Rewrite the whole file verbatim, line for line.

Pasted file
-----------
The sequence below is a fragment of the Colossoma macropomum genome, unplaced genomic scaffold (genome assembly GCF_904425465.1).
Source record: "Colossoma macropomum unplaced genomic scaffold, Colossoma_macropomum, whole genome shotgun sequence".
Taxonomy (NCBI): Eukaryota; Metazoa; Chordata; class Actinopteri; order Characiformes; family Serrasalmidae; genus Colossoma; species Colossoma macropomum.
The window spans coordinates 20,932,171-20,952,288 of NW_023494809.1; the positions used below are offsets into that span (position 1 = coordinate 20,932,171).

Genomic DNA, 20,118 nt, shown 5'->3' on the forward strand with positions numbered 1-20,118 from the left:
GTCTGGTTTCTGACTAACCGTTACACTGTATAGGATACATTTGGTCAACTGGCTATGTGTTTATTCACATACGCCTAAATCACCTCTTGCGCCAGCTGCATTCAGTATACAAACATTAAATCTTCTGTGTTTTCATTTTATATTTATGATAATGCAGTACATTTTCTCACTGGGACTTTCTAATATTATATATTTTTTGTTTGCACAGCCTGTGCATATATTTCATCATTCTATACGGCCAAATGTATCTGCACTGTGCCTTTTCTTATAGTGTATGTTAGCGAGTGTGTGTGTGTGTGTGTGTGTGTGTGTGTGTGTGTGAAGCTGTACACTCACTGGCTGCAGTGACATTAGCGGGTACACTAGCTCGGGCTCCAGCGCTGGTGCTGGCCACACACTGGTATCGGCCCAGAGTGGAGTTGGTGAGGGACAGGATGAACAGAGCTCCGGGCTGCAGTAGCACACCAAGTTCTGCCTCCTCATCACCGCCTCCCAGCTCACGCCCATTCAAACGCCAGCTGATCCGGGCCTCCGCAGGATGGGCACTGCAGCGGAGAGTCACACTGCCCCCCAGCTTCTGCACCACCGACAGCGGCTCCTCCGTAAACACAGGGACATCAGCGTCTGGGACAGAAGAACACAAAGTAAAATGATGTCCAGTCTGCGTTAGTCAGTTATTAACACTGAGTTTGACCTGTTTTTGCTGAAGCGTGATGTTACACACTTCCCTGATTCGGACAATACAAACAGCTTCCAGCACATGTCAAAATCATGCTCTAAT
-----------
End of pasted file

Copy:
The sequence below is a fragment of the Colossoma macropomum genome, unplaced genomic scaffold (genome assembly GCF_904425465.1).
Source record: "Colossoma macropomum unplaced genomic scaffold, Colossoma_macropomum, whole genome shotgun sequence".
Taxonomy (NCBI): Eukaryota; Metazoa; Chordata; class Actinopteri; order Characiformes; family Serrasalmidae; genus Colossoma; species Colossoma macropomum.
The window spans coordinates 20,932,171-20,952,288 of NW_023494809.1; the positions used below are offsets into that span (position 1 = coordinate 20,932,171).

Genomic DNA, 20,118 nt, shown 5'->3' on the forward strand with positions numbered 1-20,118 from the left:
GTCTGGTTTCTGACTAACCGTTACACTGTATAGGATACATTTGGTCAACTGGCTATGTGTTTATTCACATACGCCTAAATCACCTCTTGCGCCAGCTGCATTCAGTATACAAACATTAAATCTTCTGTGTTTTCATTTTATATTTATGATAATGCAGTACATTTTCTCACTGGGACTTTCTAATATTATATATTTTTTGTTTGCACAGCCTGTGCATATATTTCATCATTCTATACGGCCAAATGTATCTGCACTGTGCCTTTTCTTATAGTGTATGTTAGCGAGTGTGTGTGTGTGTGTGTGTGTGTGTGTGTGTGTGTGAAGCTGTACACTCACTGGCTGCAGTGACATTAGCGGGTACACTAGCTCGGGCTCCAGCGCTGGTGCTGGCCACACACTGGTATCGGCCCAGAGTGGAGTTGGTGAGGGACAGGATGAACAGAGCTCCGGGCTGCAGTAGCACACCAAGTTCTGCCTCCTCATCACCGCCTCCCAGCTCACGCCCATTCAAACGCCAGCTGATCCGGGCCTCCGCAGGATGGGCACTGCAGCGGAGAGTCACACTGCCCCCCAGCTTCTGCACCACCGACAGCGGCTCCTCCGTAAACACAGGGACATCAGCGTCTGGGACAGAAGAACACAAAGTAAAATGATGTCCAGTCTGCGTTAGTCAGTTATTAACACTGAGTTTGACCTGTTTTTGCTGAAGCGTGATGTTACACACTTCCCTGATTCGGACAATACAAACAGCTTCCAGCACATGTCAAAATCATGCTCTAAT